Save Your Team Leaders Save the Most Dangerous

Save Your Team Leaders Save the Most Dangerous

Stanley-The Story

So he was sitting in a small conference area… We’ve all been there as employees and managers. There are many good reasons to be there.

Our boss wants us to meet

We need to meet a member of our team

Performance is a problem

There’s a problem…

He shut his eyes and waited to see his team member. Stanley had gone to the client’s request to view the accounts of his problem employee. Stanley had his team member attend meetings to help him get organised repeatedly. Stanley has been subject to criticisms from other members of his team about his performance. There were written reports and a phone conversation that lasted an hour, but these were not recorded.

Does this sound familiar? Are you Stanley? This employee is covered by the 80/20 Rule. There are many interpretations to this rule. F. John Reh talks about the 80/20 Rule on About. “Pareto’s principle, the 80/20 rule, should serve to remind you daily to put 80 percent of the effort and focus on the important 20 percent. Don’t work smart. Work smart on the right stuff.

Smart things are possible! Smart Things Stanley and the other 10 members of his team were unable to communicate with each other for two weeks due to Stanley’s commitment to saving the clients of the problem employee. He thought back about the first time that he saw his teammate would be difficult. Stanley wanted to say …. so many things.

Here is Stanley’s wish list for Arif Bhalwani Wife the meeting he would have liked to have:

“We have an issue and it is you. You are not performing the task and if we don’t see you as a leader, you will be fired. You and your continued denial of being the problem are dragging down the whole group. I have focused all of my employee management energy and attention on you and your issues while neglecting those on the team who are doing great work and deserve my attention. You will be gone if we have further problems.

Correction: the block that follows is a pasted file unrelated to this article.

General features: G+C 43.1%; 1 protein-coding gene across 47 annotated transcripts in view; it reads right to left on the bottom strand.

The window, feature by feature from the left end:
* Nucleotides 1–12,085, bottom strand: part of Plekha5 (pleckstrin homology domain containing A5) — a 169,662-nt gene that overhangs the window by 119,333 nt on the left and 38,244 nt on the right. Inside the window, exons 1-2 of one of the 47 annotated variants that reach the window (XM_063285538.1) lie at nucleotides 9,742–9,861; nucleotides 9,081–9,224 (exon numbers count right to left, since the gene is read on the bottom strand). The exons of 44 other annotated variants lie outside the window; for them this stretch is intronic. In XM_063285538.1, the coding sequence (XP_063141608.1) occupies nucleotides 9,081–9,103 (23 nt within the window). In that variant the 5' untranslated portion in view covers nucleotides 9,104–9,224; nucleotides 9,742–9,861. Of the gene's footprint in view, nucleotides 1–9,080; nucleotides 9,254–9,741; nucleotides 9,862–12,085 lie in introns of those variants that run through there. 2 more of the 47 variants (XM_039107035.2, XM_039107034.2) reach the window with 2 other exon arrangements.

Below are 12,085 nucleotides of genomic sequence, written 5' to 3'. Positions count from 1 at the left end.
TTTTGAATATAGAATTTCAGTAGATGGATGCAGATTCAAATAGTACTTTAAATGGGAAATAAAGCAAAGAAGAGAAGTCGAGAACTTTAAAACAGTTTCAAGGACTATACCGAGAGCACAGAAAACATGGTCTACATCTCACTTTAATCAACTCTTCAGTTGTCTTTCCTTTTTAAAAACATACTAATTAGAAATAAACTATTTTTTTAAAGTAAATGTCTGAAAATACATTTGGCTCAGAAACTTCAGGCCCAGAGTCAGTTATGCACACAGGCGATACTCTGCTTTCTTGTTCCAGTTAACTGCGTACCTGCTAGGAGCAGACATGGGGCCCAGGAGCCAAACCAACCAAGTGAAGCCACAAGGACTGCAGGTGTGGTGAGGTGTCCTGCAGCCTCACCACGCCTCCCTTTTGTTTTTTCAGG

Leaders can’t do that. Some do, but it is more common for them to be ineffective. As managers, we need to recognize that when we decide to make a difference with a team member who is having problems, the ripples for positive change will be immense.

You can hire someone who is more approachable and earn less than the person you are referring to. This could be used to give credit to the people in the team who have worked hard. It is a way to show the team that mediocrity can be unacceptable by getting rid of a low performer. When you make such a change, you can save your business relationship with clients. It will also allow you and your team to keep your revenue. You can now meet with your employees to improve their performance and stop trying to fit every square peg into every round hole.

Managers must be focused on the ones that can save them. This type management will make a huge difference in how your team works together, how you reward your best employees, and how your company grows.

Andrew Moore, a creative thinker who is also a leader with 10+ years of IT expertise. This includes 5+ years of business management and process development. Andrew’s combination of industry research, art influence, and technology has produced innovative results that have been a success for his employers.

About the Author

You may also like these